Alexander Rybak author debuts with an outcast troll and a magic fiddle.
“– This is not far from the reality.”
Source: db.no , published 12.06.15 Author: Pål Nordseth Photo Benjamin A. Ward and Cappelen Damm. Translated by TessaLa, Revision by Bita J.
“Trolle og den magiske fela,” Alexander Rybak’s author debut, will be released in September. It is a semi-autobiographical children’s book about a lonely and outcast troll with a musical instrument that has the ability to completely bewitch its audience, and this becomes a curse for the owner.
– It’s me who is Trolle. He is lonely and withdraws from his flock and into the woods, where he finds a magic violin that bewitches people. This isn’t very far from my reality, says Rybak to Dagbladet.
Meet his dream friend
– What Trolle doesn’t know is that the violin really belongs to the hulder king, who lies dormant. Sort of like in the ‘Lord of the Rings “. The violin wants to be discovered, but it also has something bad in it. It makes people afraid of Trolle, says Rybak.
– When Trolle grows up, he lives alone in his trolle castle, until he meets the girl Alva, who is a mixture of all the great women I’ve met throughout life. She sees something in him, though everyone discourages her from having something to do with him. There’s a hint of “The Beauty and the Beast” here too, says Rybak engaged.
– Alva is the dream friend but no girlfriend. The moral of this book is that friendship overcomes even the strongest magic, says the artist who has become known throughout Europe when he won with a certain melody competition six years ago.
– The hulder King is a mixture of all the Russian barons I’ve ever met. Those who would like to appear mysterious and spooky, but are really just comical, he laughs.
Ignored and misunderstood
He has also composed songs which belong to the story. His first recordings are with Norwegian text, and will be sold with the book along with a CD where the melodies are recorded, including a dramatization of the story, with famous actors as Anders Baasmo Christensen, Stig Werner Moe and Dennis Storhøi.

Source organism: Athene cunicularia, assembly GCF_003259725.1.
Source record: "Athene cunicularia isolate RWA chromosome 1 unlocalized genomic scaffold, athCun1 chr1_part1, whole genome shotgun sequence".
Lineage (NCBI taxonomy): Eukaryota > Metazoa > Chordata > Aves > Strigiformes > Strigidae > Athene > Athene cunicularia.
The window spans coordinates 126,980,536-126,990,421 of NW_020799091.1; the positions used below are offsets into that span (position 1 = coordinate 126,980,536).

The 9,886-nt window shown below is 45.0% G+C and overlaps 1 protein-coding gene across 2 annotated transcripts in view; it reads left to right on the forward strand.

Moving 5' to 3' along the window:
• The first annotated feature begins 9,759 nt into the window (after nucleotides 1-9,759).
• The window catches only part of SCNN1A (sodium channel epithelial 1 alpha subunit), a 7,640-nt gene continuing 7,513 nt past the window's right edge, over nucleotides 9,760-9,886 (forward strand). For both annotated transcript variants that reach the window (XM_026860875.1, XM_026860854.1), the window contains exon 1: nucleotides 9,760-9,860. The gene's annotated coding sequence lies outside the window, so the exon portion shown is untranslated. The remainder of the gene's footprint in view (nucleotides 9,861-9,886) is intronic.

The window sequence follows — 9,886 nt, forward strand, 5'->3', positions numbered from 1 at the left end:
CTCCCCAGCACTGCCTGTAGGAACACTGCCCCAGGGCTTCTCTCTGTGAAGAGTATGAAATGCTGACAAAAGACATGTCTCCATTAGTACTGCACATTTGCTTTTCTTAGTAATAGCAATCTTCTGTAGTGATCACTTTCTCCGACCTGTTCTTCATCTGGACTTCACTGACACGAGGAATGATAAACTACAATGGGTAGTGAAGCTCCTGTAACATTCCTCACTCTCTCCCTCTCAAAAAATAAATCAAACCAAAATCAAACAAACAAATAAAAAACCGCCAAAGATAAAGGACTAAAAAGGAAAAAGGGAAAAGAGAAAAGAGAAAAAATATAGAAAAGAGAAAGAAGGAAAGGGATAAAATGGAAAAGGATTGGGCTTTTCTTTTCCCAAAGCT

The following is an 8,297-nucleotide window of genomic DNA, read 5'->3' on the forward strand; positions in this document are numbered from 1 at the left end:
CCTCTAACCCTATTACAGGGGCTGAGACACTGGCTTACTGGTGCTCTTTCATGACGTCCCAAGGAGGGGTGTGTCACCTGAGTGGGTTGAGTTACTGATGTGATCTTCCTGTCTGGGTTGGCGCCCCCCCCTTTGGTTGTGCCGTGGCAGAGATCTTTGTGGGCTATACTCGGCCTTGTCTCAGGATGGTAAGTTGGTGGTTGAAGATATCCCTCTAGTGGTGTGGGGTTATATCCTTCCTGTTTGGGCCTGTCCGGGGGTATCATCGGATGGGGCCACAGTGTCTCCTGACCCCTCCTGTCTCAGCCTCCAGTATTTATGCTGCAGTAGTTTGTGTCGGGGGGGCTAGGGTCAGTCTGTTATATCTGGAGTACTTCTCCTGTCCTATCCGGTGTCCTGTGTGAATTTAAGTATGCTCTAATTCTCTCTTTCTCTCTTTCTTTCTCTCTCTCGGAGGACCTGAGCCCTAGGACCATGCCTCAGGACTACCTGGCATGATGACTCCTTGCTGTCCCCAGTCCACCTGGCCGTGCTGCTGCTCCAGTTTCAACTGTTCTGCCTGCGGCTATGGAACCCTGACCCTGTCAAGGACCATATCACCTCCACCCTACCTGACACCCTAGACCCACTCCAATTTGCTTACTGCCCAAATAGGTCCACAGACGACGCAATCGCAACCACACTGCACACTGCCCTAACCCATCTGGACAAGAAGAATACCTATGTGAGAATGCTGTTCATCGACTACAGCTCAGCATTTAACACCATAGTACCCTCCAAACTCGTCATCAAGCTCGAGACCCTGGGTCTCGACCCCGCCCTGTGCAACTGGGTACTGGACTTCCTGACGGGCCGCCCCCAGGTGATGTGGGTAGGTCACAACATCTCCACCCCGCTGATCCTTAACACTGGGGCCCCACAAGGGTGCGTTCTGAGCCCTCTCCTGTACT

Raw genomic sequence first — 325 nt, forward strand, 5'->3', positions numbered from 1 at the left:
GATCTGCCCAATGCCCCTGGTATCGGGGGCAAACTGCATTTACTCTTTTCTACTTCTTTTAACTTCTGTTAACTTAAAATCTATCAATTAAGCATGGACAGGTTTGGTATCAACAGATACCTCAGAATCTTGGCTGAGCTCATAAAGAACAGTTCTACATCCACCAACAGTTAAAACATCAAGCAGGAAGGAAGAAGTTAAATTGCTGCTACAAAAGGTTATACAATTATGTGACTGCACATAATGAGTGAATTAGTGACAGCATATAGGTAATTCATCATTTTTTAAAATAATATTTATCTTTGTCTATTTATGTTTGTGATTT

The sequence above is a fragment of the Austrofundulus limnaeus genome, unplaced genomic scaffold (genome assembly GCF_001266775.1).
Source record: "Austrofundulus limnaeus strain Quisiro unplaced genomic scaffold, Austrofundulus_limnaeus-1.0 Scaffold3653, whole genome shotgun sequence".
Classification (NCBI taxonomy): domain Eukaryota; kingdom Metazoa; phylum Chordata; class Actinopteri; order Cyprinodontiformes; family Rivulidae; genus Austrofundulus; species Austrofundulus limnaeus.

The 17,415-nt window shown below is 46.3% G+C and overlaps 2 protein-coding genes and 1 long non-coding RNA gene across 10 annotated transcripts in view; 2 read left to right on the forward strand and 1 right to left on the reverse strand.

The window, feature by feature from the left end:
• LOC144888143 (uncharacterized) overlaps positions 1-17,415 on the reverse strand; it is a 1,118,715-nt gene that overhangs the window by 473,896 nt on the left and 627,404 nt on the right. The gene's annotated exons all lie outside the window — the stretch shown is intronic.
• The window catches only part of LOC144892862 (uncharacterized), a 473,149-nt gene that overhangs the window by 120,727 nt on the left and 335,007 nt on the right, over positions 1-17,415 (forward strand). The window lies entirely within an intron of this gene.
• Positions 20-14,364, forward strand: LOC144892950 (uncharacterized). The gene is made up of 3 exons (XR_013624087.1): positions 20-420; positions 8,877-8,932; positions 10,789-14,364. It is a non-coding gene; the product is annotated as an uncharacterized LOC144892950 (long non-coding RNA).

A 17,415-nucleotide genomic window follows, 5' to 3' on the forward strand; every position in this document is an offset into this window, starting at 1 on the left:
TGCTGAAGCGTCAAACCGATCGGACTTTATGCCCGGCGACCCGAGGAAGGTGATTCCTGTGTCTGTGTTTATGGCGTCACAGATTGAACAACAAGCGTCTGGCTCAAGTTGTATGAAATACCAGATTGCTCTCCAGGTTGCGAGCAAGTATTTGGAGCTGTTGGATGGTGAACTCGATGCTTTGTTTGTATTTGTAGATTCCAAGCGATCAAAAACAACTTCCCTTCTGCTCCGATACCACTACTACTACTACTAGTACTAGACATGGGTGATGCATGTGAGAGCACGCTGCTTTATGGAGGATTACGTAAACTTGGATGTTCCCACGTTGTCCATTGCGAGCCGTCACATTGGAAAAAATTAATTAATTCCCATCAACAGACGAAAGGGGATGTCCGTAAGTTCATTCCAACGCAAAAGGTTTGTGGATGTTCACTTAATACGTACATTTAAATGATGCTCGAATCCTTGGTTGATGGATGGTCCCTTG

Rybak said it was natural for him to write a children’s book because he feels that he has an audience that mostly retains the inner child within themselves, and that the book is about an overlooked and misunderstood troll because that is something most children can recognize .
All children feel ignored sooner or later, and perhaps occasionally a bit bullied, although I try to avoid that word because there are some kids who really are bullied, he said.
Many feel a little left out, and it was an aspect I wanted to have in the book, and I established early in the story why Trolle is a loner. Elements of it is autobiographical, although Trolle lives alone in the woods and I live on not a very deserted Aker Brygge, says Rybak.
Started as a musical
– I could feel left out because I come from another country, and not many understood why I had to go home and practice the violin for two to three hours after school, he says.
The artist has been working on the story for three years.
– It started as a script for a musical, but when I realized how long it would take to realize it, I started to make an album that combined music with a story. Then I got feedback that the story was good enough to make a book. I’ve written it myself, although I have received good help from the publisher’s editor and think it’s really fun to see that my language works in such a setting, says Rybak.
He says it was important for him to have an overall sense of the lyrics when he first was to sing in Norwegian.
It becomes very transparent when you are singing in Norwegian. I am inspired by both deLillos and Bjørn Eidsvåg, people who can rhyme with meaning, he says.